7. UK shirley manor sep 2013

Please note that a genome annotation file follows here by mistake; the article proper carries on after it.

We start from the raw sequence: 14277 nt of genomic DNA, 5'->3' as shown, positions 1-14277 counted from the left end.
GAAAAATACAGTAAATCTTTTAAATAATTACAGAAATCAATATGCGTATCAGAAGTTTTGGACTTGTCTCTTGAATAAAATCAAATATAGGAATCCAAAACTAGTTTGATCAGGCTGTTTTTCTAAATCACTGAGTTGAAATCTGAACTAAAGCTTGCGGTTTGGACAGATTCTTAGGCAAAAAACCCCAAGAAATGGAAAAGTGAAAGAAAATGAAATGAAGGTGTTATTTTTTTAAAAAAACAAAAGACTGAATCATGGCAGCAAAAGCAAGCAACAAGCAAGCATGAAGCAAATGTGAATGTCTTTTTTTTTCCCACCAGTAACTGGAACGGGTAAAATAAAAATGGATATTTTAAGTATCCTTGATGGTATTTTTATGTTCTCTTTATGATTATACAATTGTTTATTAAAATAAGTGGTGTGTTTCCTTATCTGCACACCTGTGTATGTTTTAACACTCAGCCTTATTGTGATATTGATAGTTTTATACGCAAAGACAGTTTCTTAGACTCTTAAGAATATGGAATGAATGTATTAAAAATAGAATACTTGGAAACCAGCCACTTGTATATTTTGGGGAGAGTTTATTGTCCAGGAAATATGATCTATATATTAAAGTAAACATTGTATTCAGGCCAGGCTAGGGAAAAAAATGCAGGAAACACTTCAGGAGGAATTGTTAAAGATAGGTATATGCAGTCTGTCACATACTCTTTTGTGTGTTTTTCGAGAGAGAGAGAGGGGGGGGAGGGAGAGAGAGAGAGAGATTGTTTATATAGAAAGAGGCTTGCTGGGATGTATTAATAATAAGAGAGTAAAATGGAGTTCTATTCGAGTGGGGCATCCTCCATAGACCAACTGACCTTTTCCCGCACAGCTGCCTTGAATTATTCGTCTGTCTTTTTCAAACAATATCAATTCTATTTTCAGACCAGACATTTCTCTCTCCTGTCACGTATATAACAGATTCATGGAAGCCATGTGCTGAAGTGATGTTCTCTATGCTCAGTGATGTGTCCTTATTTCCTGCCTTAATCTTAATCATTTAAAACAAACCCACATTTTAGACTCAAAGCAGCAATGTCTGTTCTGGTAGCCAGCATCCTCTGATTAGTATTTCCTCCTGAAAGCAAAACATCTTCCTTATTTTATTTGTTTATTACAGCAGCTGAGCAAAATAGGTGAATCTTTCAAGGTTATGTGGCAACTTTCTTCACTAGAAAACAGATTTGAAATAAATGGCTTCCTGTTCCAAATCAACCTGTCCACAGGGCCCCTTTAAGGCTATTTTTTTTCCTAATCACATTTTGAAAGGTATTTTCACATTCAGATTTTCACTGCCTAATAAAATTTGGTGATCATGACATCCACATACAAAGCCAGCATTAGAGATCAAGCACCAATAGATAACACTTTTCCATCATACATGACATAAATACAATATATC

these pics was taken bu my not so good camera but was all i had on me :/. i did enjoy being here but extremely gutted about the state its in! theres nothing much but the shell of what was once a nice looking building. The house was built in 1859 by John Taylor, a manufacturer and dyer of cloth. He sold the house to James Sharp, a factory owner from Bradford. It was said to be haunted by One of Mr Sharp's daughters she was not allowed to marry her lover, and as a result her spirit is still said to walk the upstairs of the house. (wich has caved in) Since then, the house had been converted into an old people's home and members of staff had sworn they had seen her walking around upstairs. There was also a murder here, A mr Teddy simpson age 56 was killed by a gang in 2007 after his money, his body was found dumped at the derelict site.